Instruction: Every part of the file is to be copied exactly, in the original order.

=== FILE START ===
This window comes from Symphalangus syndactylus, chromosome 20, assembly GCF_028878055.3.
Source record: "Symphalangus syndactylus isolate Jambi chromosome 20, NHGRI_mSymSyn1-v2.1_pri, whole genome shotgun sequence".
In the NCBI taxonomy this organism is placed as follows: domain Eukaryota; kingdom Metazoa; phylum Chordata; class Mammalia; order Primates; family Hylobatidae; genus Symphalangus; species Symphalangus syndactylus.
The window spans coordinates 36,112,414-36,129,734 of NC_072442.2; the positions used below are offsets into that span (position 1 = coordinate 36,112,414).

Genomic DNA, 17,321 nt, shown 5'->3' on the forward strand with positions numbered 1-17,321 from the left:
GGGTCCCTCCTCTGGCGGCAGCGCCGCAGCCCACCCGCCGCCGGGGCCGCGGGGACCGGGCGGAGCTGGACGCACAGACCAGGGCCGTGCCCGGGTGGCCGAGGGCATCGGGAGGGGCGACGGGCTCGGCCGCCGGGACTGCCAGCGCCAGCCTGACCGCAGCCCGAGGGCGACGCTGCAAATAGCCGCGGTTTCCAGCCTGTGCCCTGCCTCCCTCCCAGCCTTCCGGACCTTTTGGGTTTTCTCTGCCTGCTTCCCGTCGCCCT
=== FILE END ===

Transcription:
This window comes from Symphalangus syndactylus, chromosome 20, assembly GCF_028878055.3.
Source record: "Symphalangus syndactylus isolate Jambi chromosome 20, NHGRI_mSymSyn1-v2.1_pri, whole genome shotgun sequence".
In the NCBI taxonomy this organism is placed as follows: domain Eukaryota; kingdom Metazoa; phylum Chordata; class Mammalia; order Primates; family Hylobatidae; genus Symphalangus; species Symphalangus syndactylus.
The window spans coordinates 36,112,414-36,129,734 of NC_072442.2; the positions used below are offsets into that span (position 1 = coordinate 36,112,414).

Genomic DNA, 17,321 nt, shown 5'->3' on the forward strand with positions numbered 1-17,321 from the left:
GGGTCCCTCCTCTGGCGGCAGCGCCGCAGCCCACCCGCCGCCGGGGCCGCGGGGACCGGGCGGAGCTGGACGCACAGACCAGGGCCGTGCCCGGGTGGCCGAGGGCATCGGGAGGGGCGACGGGCTCGGCCGCCGGGACTGCCAGCGCCAGCCTGACCGCAGCCCGAGGGCGACGCTGCAAATAGCCGCGGTTTCCAGCCTGTGCCCTGCCTCCCTCCCAGCCTTCCGGACCTTTTGGGTTTTCTCTGCCTGCTTCCCGTCGCCCT